Character is the character to be translated to lowercase.
Translate Character to lowercase. Set #Outcome to the translated character. Characters which have been subject to this translation are referred to as being in lowercase. Config_Lower applied to a character in lowercase must not change the character. Config_Upper of the outcome of Config_Lower(Character) shall be the original character.
Character1 is the character to be compared with Character2.
Character2 is the character to be compared with Character1.
Compare two characters. Set #Outcome to
– ‘equal’ if Character1 is equal to Character2;
– ‘greater’ if Character1 is greater than Character2;
– ‘lesser’ if Character1 is less than Character2.
The function shall exhibit the following characteristics. If Config_Compare(a,b) produces
– ‘equal’ then Config_Compare(b,a) produces ‘equal’;
– ‘greater’ then Config_Compare(b,a) produces ‘lesser’;
– ‘lesser’ then Config_Compare(b,a) produces ‘greater’;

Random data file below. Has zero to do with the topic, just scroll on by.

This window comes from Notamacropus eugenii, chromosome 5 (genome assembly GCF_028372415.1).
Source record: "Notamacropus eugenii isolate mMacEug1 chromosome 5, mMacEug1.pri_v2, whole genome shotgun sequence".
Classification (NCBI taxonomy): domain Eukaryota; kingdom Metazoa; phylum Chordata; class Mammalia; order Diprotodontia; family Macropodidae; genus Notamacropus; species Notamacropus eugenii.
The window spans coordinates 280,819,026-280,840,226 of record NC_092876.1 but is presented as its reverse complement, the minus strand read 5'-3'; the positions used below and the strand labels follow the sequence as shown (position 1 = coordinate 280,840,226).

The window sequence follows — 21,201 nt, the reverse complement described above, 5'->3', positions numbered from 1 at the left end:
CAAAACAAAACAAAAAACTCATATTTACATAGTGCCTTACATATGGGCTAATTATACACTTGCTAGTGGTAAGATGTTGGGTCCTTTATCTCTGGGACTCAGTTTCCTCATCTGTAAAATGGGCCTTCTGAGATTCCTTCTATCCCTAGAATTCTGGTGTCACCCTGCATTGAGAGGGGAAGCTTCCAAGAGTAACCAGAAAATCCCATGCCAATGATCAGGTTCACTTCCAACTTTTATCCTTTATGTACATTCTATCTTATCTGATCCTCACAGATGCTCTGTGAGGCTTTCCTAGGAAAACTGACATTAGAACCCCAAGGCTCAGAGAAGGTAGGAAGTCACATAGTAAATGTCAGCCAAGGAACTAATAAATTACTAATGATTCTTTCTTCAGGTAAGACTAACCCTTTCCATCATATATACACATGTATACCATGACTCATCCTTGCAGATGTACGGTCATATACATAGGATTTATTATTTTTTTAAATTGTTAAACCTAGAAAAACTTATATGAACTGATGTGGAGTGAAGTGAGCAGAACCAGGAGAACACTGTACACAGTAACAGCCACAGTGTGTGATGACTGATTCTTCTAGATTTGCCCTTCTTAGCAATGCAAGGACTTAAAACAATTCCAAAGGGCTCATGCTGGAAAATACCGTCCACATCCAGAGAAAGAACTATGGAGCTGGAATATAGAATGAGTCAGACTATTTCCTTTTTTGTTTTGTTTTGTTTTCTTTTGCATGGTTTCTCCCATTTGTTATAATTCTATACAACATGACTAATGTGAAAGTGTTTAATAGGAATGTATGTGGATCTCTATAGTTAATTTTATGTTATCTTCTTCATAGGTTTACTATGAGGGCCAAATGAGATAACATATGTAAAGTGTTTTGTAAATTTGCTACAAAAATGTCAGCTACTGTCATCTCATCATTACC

– ‘equal’ and Config_Compare(b,c) produces ‘equal’ then Config_Compare(a,c) produces ‘equal’;
– ‘greater’ and Config_Compare(b,c) produces ‘greater’ then Config_Compare(a,c) produces ‘greater’;
– ‘lesser’ and Config_Compare(b,c) produces ‘lesser’ then Config_Compare(a,c) produces ‘lesser’;
– ‘equal’ then Config_Compare(a,c) and Config_Compare(b,c) produce the same value.
Syntactic characters which are different characters shall not compare equal by Config_Compare, see nnn.
Binary is a sequence of digits, each ‘0’ or ‘1’. The number of digits shall be a multiple of eight.
Translate Binary to a coded string. Set #Outcome to the resulting string. The string may, or may not, correspond to a sequence of characters.
String is a string.
Translate String to a sequence of digits, each ‘0’ or ‘1’. Set #Outcome to the result. This function is the inverse of Config_B2C.
String is a string.